Four Years in State Prison
A Sullivan County woman who pleaded no contest earlier this year to drunken driving and causing an accident that resulted in the death of a retired educator and football coach will spend at last four years in state prison.
Tresa Glassmyre, 36, of Eagles Mere, received the mandatory sentence of at least three years for homicide by vehicle while under the influence of intoxicants and a consecutive one-year sentence for aggravated assault by vehicle while under the influence in Lycoming County Court Friday.
In handing down the sentence before a packed courtroom, Judge Kenneth Brown said he hoped the message has been made clear that drunken driving resulting in injuries or death sends a deterrent to potential offenders.
What Glassmyre did on July 22, 2007, he noted, was not just an accident or act of negligence, he said.
In pleading no contest in September 2008 Glassmyre made no admission to guilt, but rather, did not dispute the facts brought by the district attorney.
Brown gave a brief account of the accident, noting that Glassmyre was driving north on Route 220 in Penn Township, Lycoming County, at a high rate of speed when her car swerved into the southbound lane and struck a vehicle driven by George Nace, 71.
Nace was killed instantly in the crash. His wife, Helen, a passenger in the vehicle, sustained injuries in the accident. A cyclist driving behind Nace’s vehicle, David Vincent of Milton, was also injured, along with a passenger, Karen Blackledge.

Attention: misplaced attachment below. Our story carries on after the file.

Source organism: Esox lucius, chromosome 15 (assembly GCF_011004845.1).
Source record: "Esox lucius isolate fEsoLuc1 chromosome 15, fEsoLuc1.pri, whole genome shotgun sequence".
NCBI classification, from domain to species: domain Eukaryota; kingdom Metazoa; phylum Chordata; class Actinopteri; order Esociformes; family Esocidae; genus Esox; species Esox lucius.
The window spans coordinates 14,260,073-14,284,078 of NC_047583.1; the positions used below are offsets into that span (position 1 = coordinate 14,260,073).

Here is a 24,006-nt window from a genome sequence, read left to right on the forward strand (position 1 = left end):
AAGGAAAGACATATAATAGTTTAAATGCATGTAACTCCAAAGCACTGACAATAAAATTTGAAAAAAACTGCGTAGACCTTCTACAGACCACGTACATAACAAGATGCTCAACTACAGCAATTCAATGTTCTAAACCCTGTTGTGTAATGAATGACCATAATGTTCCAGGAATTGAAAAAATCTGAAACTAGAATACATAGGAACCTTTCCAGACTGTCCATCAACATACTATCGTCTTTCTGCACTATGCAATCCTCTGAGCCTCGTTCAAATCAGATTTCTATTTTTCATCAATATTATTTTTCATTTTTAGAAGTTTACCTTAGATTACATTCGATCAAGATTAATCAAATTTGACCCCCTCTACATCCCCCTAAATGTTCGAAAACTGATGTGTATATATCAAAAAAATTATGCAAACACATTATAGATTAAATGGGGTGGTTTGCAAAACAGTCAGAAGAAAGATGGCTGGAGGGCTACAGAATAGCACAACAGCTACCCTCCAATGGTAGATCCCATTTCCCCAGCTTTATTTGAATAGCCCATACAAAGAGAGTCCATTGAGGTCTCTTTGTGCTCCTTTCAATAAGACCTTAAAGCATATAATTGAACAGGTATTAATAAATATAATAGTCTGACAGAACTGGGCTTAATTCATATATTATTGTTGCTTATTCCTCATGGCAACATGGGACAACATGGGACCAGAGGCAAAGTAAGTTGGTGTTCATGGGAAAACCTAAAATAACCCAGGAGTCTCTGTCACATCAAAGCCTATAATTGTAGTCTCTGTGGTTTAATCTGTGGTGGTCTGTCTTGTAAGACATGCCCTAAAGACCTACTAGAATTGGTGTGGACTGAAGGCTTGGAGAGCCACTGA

Before the sentence was handed down, Lycoming County Assistant District Attorney Mary C. Kilgus requested that Glassmyre receive up to five years for the count of homicide by vehicle and an additional 1 1/2 years for aggravated assault by vehicle.
She called the accident a preventable one caused by a negligent and wanton act.
She said that Glassmyre showed no remorse for victims at the accident scene and had long maintained she had not been drinking that day.
Glassmyre’s attorney, George Lepley, maintained that she delayed pleading no contest because she never recalled the accident.
He noted Glassmyre’s caring and selfless acts on behalf of family and friends.
“What she did before the accident speaks more to her character,” he said. “We are just asking the court to take into consideration those other things. She’s not somebody who had led a less than constructive life.”
A tearful Glassmyre briefly spoke.
Turning to face members of the Nace family, she said she was sorry for her “selfish” act.
“I can’t even imagine what you have to go through every day,” she said. “If I could trade places with Mr. Nace, I would.”
A number of people testified on behalf of Glassmyre’s character, among them, her husband, Bob Glassmyre.
He noted that she was always reaching out to other people.
“She a huge heart,” he said. “We’ve all been blessed to know her.”
Others, including Nace family members, spoke of the emotional anguish they’ve endured.
A son, Kevin Nace, said no sentence will replace the loss he feels.
“My father was a tremendous man. He touched a lot of lives.”
He said the family never received an apology from Glassmyre until Friday in the courtroom.
“A lot of us have a lot of anger,” he said.